It has been great to get to know Trent both on the Senate floor and when he visits my office. After roll call votes, I enjoy talking to Trent about how I voted, the weather back home, and what my plans are for the weekend in Kansas. He’s also gotten to know my staff and tells me coming by the office is like visiting “a little piece of Kansas.” To learn more about Trent and watch a video about his experience in Washington, click here.

The Kernels 4 Kids Program
I had the opportunity to visit this week with Miss Wooded Hills 2013 Danielle Hill about her Kernels 4 Kids program. Danielle is a K-State graduate and current student at Cleveland Chiropractic College of Kansas City. Serving as Miss Wooded Hills 2013, Danielle started the Kernels 4 Kids or K4K program which supports the Children’s Miracle Network by taking donations of grain at local grain cooperatives. There are currently 19 participating locations and all the grain that is donated is sold and goes directly to benefit the three Children’s Miracle Network hospitals in Kansas. I am glad that Danielle had time to come by and tell me about this program. To learn more please visit: www.kernels4kids.com.

In the Office
This week we had several visitors in the Washington, D.C., office, including the Kansans listed below:

Kansas Association of Agriculture Educators
Joe Currau of Girard
Dawn Lindsley of Manhattan
Marla Sterling of Cherryvale
David T. Patterson of Hutchinson
John Bergin of Gypsum
Tussill Plaschka of Moran 

Kansas School Nutrition Association
Cindy Jones of Olathe
Karlin Price of Topeka
Connie Vogts of Sublette 

National Association of Federally Impacted Schools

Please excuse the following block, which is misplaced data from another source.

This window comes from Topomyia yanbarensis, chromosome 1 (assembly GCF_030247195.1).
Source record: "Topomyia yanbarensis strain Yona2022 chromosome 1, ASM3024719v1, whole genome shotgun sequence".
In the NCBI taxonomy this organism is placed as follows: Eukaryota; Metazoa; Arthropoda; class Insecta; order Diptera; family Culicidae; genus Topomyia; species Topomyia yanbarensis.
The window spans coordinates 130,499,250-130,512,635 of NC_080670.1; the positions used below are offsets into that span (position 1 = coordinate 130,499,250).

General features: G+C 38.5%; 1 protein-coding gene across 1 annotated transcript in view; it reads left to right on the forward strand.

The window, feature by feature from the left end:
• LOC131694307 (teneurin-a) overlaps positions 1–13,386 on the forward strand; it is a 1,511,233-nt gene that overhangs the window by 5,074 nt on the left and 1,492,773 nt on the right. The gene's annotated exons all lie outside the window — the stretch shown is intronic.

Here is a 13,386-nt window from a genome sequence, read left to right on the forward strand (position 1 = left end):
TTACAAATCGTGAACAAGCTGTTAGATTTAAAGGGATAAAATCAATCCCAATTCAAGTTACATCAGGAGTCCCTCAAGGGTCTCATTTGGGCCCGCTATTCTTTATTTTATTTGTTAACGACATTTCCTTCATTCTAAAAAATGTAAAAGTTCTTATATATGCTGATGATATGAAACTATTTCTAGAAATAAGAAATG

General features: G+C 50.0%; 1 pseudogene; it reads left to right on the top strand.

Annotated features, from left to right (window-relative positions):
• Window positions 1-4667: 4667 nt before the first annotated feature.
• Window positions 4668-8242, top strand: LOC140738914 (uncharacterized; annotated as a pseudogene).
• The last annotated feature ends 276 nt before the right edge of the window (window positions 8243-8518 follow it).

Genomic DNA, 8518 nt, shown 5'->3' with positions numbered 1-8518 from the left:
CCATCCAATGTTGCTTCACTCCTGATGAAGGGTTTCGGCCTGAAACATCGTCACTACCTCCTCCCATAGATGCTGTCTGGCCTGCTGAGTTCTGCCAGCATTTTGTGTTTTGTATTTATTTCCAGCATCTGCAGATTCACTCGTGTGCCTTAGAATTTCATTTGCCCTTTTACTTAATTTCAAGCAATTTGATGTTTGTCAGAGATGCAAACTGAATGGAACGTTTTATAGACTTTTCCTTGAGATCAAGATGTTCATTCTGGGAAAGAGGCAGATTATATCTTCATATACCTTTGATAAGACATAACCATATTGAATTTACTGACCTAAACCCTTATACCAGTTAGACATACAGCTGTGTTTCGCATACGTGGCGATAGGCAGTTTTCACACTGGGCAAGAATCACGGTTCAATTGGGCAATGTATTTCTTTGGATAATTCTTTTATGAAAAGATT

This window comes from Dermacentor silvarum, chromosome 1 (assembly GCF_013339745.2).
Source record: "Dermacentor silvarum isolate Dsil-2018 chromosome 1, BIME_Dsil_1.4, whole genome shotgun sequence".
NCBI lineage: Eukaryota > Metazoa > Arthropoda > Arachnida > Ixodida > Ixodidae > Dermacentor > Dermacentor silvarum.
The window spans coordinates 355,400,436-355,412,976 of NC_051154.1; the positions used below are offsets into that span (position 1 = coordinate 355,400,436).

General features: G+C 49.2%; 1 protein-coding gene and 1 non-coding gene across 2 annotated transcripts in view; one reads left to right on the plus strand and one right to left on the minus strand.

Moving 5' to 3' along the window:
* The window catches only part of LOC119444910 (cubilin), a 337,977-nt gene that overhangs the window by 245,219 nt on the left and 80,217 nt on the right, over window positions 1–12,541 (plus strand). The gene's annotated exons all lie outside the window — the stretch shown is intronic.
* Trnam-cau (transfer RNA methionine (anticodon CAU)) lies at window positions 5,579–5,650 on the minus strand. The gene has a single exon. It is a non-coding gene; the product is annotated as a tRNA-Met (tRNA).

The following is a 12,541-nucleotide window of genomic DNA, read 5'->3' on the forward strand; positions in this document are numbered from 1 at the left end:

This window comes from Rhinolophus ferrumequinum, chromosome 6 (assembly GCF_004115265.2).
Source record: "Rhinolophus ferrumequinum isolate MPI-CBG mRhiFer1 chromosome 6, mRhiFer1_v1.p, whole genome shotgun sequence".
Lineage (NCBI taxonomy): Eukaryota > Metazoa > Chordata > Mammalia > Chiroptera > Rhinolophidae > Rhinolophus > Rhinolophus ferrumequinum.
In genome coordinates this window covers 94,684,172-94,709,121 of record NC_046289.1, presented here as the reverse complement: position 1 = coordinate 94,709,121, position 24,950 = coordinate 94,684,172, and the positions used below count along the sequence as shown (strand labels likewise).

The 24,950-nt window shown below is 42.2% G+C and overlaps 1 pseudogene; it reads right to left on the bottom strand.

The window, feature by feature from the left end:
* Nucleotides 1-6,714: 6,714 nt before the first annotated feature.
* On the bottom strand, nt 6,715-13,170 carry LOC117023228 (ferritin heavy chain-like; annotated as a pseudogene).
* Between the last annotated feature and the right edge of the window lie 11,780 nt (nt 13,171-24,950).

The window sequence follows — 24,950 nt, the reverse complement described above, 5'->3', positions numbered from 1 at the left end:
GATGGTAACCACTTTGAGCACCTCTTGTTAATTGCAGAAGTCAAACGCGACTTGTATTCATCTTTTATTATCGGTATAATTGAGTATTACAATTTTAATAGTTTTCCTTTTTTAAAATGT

Keith Mispagel of Fort Leavenworth 

Kansas Humanities Council
Gene Merry of Burlington
Julie Mulvihill of Perry 

The American College of Obstetricians and Gynecologists
Dr. Kathryn Sawchak of Hutchinson
Dr. Verda Hicks of Overland Park 

American Society of Radiologic Technologies
Marie Caldwell of Desoto 

Professional Compounding Centers of America
Eric Everett of Mission 

USD 475
Ronald Walker of Junction City
Janet Christian of Junction City
Bob Henderson of Junction City 

Kansas Association of Broadcasters
Monte Miller of Manhattan
Gordon Johnson of Wellington
Jim Ogle of Topeka
Jeff McCausland of Wichita
Richard Wartell of Manhattan
Darrin McDonald of Kansas City
Danny Thomas of Pittsburg
Doris Miller of Manhattan
Kent Cornish of Lawrence 

Mayor and Commissioners of Leavenworth
Mayor Larry Dedeke Leavenworth
Laura Gasbarre of Leavenworth
Mark Preisinger of Leavenworth
Phil Urban of Leavenworth
Scott Miller of Leavenworth 

Arthritis Foundation
Staci Penner of Newton
Laniese Penner of Newton 

American Diabetes Association
Marta Howell of Gardner 

Kansas-Missouri Association of Cardiovascular and Pulmonary Rehabilitation
Bobbie Testa of Prairie Village 

Salina YMCA
Philip Guries of Salina 

National Multiple Sclerosis Society
Ann Reed of Wichita 

Kansas Funeral Directors
Justin Smith of Derby
Darin Bradstreet of Garden City 

Association of American Veterinary Medical Colleges
Dr. Ralph Richardson of Manhattan 

Kansas Chiropractic Association
Dr. Edward McKenzie of Holton
Dr. Kendall Payne of Lenexa
Dr. Travis Oller of Topeka
Brian Asbuly of Olathe
Dr. Tobi Jevrinke of Mission
Dr. Steven Gould of Cheney 

Representative Tom Sloan of Lawrence 

D.C. Capitol Tours
Daryl and June Meitler of Plainville
Robert and Margaret Doucette of Council Grove
R. Kent Anderson of Concordia
Brent and Kara LaTessa of Eudora
Regan LaTessa of Eudora
Amayah LaTessa of Eudora
Zoey LaTessa of Eudora

Honored to Serve You in Washington
It is an honor to serve you in Washington, D.C. In recent weeks, I’ve been listening to Kansans calling and writing in to share their thoughts and opinions on the debt crisis and big issues our country faces. Whether your thoughts are in the form of letter, a Facebook comment or a phone call, please know that I am listening and I appreciate messages from Kansans who wish to make their voice heard. 

Please let me know how I can be of assistance. To send me an email, click here. You can also click here to contact me through one of my Kansas offices or my Washington, D.C., office.